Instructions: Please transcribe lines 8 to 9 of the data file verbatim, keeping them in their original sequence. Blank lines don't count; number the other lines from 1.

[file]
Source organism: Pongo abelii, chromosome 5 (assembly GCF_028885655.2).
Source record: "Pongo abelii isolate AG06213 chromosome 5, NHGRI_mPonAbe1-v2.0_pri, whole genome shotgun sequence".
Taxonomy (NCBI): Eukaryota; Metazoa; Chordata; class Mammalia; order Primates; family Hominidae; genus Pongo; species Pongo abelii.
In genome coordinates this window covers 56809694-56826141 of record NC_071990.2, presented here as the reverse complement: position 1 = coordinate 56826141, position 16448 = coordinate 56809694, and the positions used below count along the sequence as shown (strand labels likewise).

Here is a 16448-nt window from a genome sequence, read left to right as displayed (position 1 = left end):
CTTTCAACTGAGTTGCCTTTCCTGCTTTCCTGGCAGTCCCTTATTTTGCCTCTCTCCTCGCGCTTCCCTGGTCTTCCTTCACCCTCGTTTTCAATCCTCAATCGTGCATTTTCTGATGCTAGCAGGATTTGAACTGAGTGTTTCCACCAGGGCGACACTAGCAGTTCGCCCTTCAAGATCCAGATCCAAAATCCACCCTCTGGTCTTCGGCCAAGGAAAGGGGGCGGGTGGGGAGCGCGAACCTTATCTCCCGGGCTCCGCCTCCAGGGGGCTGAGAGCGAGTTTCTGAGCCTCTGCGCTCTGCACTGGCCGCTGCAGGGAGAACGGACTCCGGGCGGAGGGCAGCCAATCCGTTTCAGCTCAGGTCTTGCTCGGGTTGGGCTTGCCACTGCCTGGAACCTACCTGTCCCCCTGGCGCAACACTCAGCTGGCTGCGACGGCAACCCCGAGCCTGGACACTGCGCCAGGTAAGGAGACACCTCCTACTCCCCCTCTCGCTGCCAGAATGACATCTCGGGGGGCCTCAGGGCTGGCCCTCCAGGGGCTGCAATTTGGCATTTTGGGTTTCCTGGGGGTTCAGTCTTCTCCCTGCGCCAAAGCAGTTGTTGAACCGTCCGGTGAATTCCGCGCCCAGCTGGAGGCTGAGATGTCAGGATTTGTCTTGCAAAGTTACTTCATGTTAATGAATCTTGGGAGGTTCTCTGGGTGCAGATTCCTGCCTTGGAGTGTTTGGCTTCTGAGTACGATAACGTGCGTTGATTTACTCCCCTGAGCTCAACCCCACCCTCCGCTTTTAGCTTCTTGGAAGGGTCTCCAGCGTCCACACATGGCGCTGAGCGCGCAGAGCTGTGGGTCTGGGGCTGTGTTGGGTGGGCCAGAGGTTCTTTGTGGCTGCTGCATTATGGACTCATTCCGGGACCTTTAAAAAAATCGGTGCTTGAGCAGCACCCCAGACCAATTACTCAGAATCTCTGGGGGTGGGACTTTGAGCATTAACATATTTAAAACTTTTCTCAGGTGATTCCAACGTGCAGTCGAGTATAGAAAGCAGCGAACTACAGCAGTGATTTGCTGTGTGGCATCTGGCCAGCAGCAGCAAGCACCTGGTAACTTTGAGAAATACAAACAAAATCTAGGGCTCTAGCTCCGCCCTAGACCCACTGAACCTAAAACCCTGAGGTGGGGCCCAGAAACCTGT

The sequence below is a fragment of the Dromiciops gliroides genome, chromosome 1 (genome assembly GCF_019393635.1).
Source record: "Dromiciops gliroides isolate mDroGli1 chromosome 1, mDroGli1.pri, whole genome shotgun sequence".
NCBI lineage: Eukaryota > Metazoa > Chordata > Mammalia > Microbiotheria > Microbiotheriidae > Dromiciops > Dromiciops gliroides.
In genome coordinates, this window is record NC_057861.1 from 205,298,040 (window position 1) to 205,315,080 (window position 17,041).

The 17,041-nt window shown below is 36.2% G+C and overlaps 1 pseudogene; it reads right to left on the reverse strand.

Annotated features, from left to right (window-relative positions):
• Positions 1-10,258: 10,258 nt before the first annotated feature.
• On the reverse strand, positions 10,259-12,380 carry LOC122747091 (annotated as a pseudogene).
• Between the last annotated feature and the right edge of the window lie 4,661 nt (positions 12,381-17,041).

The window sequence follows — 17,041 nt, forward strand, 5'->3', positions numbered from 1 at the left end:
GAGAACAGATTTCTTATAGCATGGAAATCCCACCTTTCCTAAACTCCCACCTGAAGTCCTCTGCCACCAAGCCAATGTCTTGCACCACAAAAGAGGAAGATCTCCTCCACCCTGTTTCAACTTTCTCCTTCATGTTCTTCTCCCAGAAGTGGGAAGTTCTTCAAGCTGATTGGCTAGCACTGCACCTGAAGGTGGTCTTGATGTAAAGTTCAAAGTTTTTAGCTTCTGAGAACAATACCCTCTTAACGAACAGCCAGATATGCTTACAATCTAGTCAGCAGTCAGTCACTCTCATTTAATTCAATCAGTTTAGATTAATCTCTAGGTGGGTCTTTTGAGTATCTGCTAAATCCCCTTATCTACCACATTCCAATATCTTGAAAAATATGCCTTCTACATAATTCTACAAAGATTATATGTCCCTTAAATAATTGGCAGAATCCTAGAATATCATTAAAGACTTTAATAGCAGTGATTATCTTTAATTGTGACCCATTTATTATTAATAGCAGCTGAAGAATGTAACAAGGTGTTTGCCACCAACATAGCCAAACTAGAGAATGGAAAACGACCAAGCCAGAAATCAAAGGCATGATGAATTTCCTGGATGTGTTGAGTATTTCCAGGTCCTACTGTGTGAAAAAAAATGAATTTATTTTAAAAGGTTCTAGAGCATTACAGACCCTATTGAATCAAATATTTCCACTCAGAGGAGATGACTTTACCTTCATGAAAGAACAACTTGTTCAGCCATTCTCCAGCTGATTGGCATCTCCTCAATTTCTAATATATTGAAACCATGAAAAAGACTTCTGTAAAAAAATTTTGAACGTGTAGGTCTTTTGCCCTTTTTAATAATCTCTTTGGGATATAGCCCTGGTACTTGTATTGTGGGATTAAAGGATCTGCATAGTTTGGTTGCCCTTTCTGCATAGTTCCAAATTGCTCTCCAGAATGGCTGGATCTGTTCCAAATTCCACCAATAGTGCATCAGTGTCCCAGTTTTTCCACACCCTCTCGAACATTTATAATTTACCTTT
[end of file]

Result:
Source record: "Dromiciops gliroides isolate mDroGli1 chromosome 1, mDroGli1.pri, whole genome shotgun sequence".
NCBI lineage: Eukaryota > Metazoa > Chordata > Mammalia > Microbiotheria > Microbiotheriidae > Dromiciops > Dromiciops gliroides.